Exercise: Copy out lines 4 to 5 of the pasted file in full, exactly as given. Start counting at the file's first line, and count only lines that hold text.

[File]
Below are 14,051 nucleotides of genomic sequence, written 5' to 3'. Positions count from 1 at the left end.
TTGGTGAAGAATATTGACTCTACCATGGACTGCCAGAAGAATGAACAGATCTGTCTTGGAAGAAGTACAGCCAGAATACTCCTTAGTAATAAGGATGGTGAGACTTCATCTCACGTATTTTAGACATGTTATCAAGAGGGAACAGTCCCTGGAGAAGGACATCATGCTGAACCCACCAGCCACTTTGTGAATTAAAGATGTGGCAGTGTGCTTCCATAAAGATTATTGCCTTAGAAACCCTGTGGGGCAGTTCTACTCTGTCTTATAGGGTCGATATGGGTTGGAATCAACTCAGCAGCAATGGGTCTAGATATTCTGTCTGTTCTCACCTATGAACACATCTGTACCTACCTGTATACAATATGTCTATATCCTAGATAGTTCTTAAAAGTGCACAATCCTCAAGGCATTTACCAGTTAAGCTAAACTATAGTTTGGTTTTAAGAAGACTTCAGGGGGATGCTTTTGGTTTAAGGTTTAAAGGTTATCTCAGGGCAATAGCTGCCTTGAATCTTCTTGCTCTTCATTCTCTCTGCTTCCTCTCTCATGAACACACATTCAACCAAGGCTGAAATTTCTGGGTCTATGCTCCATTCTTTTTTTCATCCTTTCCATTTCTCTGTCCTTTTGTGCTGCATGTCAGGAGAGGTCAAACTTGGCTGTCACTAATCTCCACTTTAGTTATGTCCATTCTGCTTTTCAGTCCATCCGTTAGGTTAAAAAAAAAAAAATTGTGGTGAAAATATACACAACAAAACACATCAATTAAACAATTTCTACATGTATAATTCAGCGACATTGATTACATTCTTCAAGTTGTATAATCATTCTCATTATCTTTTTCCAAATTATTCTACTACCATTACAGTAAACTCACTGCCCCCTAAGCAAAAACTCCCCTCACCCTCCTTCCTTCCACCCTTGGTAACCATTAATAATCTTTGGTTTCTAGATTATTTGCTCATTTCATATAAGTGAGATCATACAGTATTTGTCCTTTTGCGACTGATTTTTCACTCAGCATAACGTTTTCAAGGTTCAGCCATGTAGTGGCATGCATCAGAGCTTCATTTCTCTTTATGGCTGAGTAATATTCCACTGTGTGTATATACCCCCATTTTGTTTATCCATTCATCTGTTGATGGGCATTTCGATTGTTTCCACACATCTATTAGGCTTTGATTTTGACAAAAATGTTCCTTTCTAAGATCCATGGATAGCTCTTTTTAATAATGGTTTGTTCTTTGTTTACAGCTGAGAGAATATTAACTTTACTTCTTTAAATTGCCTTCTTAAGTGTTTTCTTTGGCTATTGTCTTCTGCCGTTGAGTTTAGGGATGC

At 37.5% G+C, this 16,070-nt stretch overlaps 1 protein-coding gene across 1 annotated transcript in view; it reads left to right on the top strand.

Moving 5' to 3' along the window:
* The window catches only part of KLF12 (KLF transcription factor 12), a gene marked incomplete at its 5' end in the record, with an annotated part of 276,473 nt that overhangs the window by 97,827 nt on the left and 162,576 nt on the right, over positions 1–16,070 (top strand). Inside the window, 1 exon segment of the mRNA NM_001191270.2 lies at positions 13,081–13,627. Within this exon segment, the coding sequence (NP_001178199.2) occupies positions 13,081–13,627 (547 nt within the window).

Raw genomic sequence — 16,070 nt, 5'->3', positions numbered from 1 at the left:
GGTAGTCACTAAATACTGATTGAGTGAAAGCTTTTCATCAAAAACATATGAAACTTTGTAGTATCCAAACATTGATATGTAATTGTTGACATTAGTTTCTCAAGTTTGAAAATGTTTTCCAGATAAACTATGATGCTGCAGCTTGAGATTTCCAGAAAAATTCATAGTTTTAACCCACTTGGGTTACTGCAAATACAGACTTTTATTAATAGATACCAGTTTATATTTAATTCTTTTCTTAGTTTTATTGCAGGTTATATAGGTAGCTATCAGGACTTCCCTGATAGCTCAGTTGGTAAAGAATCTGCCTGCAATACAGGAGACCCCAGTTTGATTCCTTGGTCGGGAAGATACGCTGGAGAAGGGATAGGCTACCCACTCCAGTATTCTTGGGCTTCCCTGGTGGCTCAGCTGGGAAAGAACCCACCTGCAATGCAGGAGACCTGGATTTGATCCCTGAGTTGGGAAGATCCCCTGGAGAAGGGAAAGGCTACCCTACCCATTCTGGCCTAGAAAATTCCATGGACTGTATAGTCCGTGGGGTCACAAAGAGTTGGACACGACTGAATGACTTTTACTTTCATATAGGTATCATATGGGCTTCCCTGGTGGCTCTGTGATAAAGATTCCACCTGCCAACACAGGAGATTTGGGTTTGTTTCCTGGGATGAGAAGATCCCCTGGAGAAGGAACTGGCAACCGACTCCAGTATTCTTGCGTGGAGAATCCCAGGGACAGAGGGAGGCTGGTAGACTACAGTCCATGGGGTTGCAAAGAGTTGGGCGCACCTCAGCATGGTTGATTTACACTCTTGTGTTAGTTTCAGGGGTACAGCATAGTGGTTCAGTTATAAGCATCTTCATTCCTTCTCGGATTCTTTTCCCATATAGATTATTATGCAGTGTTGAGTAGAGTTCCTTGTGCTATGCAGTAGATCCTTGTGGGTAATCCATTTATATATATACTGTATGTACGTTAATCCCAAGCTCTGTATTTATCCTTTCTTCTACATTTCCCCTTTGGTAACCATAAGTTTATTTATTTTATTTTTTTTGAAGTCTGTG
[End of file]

Moving 5' to 3' along the window:
* The window catches only part of KLF12 (KLF transcription factor 12), a gene marked incomplete at its 5' end in the record, with an annotated part of 276,473 nt that overhangs the window by 97,827 nt on the left and 162,576 nt on the right, over positions 1–16,070 (top strand). Inside the window, 1 exon segment of the mRNA NM_001191270.2 lies at positions 13,081–13,627. Within this exon segment, the coding sequence (NP_001178199.2) occupies positions 13,081–13,627 (547 nt within the window).